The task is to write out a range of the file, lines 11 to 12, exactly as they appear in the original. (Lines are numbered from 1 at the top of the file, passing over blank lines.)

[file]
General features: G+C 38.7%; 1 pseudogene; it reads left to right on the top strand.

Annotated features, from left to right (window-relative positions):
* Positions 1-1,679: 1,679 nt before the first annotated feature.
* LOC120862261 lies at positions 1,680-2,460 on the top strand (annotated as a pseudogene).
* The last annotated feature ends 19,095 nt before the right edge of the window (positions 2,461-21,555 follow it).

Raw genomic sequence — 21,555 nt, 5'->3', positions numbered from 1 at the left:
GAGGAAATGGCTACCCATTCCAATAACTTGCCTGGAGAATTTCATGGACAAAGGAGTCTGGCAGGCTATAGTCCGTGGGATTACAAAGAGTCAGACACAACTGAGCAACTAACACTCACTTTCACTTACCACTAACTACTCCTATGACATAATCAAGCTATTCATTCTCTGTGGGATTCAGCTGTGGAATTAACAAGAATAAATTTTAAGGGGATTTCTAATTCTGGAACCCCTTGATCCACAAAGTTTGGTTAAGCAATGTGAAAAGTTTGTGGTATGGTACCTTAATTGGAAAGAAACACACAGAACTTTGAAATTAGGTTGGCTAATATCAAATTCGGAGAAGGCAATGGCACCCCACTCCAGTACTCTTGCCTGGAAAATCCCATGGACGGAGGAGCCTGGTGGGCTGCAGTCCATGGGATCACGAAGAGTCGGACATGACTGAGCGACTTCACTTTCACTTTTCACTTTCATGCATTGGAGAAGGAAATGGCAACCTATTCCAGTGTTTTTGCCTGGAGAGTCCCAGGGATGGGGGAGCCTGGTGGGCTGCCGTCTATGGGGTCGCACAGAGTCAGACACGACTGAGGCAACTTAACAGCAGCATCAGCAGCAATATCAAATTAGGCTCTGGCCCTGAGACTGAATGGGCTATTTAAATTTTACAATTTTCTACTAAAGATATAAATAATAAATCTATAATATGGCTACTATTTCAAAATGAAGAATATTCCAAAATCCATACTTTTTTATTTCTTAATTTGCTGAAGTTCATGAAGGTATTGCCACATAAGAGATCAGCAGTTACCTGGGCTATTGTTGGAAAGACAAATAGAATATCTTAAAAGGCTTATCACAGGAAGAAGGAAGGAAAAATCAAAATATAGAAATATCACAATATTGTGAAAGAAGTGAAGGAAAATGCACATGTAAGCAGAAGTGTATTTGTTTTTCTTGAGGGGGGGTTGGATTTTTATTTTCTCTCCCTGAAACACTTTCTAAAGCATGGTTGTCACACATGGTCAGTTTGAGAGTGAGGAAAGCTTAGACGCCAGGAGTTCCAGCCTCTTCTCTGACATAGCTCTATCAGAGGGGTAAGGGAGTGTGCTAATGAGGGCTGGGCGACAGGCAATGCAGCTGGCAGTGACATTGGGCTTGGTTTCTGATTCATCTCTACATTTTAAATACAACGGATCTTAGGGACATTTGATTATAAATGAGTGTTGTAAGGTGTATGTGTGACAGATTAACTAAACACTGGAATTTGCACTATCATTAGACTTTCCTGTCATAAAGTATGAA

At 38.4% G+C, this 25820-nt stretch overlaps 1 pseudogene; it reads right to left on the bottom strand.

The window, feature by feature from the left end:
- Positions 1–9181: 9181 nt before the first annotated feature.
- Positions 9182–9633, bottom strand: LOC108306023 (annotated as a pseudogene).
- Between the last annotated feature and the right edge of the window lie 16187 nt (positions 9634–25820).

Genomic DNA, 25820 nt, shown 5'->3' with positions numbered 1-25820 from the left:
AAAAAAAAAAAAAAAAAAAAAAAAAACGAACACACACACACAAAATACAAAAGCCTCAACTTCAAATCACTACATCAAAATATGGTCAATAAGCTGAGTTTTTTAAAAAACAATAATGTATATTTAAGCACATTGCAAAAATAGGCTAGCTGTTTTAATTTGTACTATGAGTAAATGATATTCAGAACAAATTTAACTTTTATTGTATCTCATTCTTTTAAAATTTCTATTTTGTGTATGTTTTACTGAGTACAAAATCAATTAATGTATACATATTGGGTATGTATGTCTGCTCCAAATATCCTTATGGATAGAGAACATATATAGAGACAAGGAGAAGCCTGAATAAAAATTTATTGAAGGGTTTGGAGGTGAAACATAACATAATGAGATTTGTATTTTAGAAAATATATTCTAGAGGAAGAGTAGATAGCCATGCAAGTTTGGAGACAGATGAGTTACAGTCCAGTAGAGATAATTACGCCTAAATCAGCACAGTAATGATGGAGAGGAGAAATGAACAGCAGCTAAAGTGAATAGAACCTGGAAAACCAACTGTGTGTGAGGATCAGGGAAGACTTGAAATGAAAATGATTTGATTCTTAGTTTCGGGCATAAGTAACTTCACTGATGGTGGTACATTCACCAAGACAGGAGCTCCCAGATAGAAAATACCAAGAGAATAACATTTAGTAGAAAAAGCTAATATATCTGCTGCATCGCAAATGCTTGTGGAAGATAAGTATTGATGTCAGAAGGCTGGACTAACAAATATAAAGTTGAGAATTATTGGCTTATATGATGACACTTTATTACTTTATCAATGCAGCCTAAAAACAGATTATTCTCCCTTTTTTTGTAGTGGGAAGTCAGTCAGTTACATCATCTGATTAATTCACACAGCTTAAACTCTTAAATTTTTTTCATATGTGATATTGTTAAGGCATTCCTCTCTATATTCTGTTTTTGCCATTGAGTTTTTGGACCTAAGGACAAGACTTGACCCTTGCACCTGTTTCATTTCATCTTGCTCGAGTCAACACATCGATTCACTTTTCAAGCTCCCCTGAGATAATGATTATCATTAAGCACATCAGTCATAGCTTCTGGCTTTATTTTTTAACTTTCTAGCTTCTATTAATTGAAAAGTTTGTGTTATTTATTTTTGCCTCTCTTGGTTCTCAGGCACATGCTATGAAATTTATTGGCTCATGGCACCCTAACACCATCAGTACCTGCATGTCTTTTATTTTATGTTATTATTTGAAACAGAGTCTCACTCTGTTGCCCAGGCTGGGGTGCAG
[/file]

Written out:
- Positions 9182–9633, bottom strand: LOC108306023 (annotated as a pseudogene).
- Between the last annotated feature and the right edge of the window lie 16187 nt (positions 9634–25820).